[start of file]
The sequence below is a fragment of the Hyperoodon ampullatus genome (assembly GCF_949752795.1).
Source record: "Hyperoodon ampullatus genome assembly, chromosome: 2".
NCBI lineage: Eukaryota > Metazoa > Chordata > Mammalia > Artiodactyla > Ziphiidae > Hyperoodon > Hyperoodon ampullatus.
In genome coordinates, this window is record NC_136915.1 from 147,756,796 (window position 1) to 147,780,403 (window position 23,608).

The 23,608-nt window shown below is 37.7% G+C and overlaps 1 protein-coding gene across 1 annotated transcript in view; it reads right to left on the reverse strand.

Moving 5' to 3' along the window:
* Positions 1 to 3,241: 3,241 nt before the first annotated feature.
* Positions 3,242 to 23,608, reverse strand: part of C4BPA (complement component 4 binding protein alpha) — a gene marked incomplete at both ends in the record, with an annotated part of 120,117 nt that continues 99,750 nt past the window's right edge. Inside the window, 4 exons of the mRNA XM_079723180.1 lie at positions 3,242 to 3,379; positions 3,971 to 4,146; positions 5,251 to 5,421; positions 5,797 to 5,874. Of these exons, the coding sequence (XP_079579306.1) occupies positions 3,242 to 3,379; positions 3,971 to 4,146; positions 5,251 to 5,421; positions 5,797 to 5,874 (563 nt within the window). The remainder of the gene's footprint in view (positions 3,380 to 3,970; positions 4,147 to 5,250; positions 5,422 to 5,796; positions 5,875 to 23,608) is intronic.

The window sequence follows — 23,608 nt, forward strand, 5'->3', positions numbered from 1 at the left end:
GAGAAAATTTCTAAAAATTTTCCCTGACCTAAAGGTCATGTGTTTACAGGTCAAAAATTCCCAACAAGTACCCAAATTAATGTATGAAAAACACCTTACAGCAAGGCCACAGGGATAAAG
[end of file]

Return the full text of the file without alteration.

The sequence below is a fragment of the Hyperoodon ampullatus genome (assembly GCF_949752795.1).
Source record: "Hyperoodon ampullatus genome assembly, chromosome: 2".
NCBI lineage: Eukaryota > Metazoa > Chordata > Mammalia > Artiodactyla > Ziphiidae > Hyperoodon > Hyperoodon ampullatus.
In genome coordinates, this window is record NC_136915.1 from 147,756,796 (window position 1) to 147,780,403 (window position 23,608).

The 23,608-nt window shown below is 37.7% G+C and overlaps 1 protein-coding gene across 1 annotated transcript in view; it reads right to left on the reverse strand.

Moving 5' to 3' along the window:
* Positions 1 to 3,241: 3,241 nt before the first annotated feature.
* Positions 3,242 to 23,608, reverse strand: part of C4BPA (complement component 4 binding protein alpha) — a gene marked incomplete at both ends in the record, with an annotated part of 120,117 nt that continues 99,750 nt past the window's right edge. Inside the window, 4 exons of the mRNA XM_079723180.1 lie at positions 3,242 to 3,379; positions 3,971 to 4,146; positions 5,251 to 5,421; positions 5,797 to 5,874. Of these exons, the coding sequence (XP_079579306.1) occupies positions 3,242 to 3,379; positions 3,971 to 4,146; positions 5,251 to 5,421; positions 5,797 to 5,874 (563 nt within the window). The remainder of the gene's footprint in view (positions 3,380 to 3,970; positions 4,147 to 5,250; positions 5,422 to 5,796; positions 5,875 to 23,608) is intronic.

The window sequence follows — 23,608 nt, forward strand, 5'->3', positions numbered from 1 at the left end:
GAGAAAATTTCTAAAAATTTTCCCTGACCTAAAGGTCATGTGTTTACAGGTCAAAAATTCCCAACAAGTACCCAAATTAATGTATGAAAAACACCTTACAGCAAGGCCACAGGGATAAAG